“Insofar as we have found that 1A Leurbost is a cottar subject, the respondent Mr Maclean has been unsuccessful and we therefore refuse Mrs Illius’ motion so far as expenses are concerned. In any event, in an application of this kind, the main object of which is to clarify a complicated and longstanding problem, we feel that an award of expenses would be inappropriate”.
As we understand that case, the dispute was not between the tenant and the landlord but rather among members of the tenant family. At all events, we are not persuaded that there is any general rule applicable to Tribunal applications to determine whether tenancies-at-will exist. We must consider each case individually.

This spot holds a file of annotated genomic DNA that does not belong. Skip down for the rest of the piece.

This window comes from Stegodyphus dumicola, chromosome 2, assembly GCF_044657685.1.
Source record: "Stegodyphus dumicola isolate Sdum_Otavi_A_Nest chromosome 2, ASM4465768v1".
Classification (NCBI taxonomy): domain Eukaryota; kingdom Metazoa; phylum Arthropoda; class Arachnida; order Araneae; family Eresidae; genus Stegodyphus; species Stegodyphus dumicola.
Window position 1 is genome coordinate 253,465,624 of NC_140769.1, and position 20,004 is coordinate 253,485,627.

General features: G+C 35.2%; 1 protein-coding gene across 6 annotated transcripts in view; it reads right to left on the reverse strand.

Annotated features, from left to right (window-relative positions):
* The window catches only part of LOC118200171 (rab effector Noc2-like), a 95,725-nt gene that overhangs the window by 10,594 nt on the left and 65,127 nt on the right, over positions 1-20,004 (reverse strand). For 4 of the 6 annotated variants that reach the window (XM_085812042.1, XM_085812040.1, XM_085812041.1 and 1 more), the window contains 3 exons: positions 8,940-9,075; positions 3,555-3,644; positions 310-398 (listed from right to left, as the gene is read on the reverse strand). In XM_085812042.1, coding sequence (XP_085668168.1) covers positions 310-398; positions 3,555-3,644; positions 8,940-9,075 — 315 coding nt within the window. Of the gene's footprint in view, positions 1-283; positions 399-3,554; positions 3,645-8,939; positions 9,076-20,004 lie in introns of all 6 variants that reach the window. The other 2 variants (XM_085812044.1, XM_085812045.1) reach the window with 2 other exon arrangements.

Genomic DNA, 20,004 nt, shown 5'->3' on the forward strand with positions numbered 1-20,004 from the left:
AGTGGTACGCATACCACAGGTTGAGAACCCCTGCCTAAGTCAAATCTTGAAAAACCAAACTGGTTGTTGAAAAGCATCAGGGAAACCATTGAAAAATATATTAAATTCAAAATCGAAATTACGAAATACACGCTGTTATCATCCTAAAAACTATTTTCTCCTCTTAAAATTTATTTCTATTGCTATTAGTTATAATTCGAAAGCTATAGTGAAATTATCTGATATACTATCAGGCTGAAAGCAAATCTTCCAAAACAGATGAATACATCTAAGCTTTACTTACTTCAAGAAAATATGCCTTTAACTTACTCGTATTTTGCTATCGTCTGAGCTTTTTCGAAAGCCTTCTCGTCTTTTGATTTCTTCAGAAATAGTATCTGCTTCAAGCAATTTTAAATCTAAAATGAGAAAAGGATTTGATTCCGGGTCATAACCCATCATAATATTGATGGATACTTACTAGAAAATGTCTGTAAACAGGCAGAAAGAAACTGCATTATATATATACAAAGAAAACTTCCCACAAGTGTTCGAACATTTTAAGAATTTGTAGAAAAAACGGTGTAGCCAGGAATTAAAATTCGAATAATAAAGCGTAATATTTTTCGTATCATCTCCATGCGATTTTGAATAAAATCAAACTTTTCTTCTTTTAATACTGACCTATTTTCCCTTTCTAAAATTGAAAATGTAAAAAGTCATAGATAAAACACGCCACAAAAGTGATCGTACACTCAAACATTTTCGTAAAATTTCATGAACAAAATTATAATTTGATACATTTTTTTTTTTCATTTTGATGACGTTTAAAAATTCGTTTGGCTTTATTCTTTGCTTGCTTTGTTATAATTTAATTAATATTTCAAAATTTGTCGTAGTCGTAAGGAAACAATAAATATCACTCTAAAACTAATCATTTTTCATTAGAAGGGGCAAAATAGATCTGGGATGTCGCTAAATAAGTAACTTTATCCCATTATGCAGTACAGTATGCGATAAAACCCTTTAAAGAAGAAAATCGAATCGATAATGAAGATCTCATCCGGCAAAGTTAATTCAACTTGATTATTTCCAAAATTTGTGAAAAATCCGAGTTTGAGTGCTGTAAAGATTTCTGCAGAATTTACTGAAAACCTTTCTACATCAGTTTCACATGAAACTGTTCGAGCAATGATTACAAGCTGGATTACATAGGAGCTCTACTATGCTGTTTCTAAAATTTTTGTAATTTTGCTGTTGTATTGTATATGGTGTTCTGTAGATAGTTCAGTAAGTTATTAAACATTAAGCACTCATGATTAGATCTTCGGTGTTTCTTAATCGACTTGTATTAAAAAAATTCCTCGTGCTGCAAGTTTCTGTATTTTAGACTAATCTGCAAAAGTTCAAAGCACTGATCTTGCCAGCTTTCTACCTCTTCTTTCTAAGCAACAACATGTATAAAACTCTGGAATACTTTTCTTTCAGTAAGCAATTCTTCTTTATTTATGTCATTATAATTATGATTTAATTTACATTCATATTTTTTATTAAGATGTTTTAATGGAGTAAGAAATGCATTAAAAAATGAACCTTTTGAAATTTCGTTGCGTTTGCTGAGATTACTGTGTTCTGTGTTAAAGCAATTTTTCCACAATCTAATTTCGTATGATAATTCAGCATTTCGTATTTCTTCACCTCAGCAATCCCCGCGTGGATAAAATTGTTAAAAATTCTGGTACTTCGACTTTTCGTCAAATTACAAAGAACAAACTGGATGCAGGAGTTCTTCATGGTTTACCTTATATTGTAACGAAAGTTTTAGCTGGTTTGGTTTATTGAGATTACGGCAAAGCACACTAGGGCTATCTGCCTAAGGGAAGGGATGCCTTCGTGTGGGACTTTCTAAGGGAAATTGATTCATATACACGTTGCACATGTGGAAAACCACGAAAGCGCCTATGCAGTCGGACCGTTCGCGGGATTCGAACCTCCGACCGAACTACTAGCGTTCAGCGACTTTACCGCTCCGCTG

6. We know of no principle that expenses should not be awarded in cases which fail only on a point of law. Indeed, had the respondents not asked for a legal debate and instead allowed this case to proceed to a hearing with evidence, substantially more expense would have resulted. We do not think it is anything to the point that the case for the unsuccessful party was “stateable” (which would apply in any case brought by responsible representatives.) Nor is this, in our view, really a case in which there was divided success at the legal debate. We note that the Inner House described the applicants’ case as “fundamentally irrelevant” in not one but two important respects. While we held that the case was just adequate to merit a hearing of evidence on all but one of the points argued, we did express misgivings about a number of aspects of the applicants’ pleadings. At all events, we do not think that the hearing before us could have been materially shorter so as to have reduced the expense brought about by the application. It also seems relevant, if not necessary, to point out that the respondents made their position on the matter of relevancy and specification very clear in advance of the hearing before us.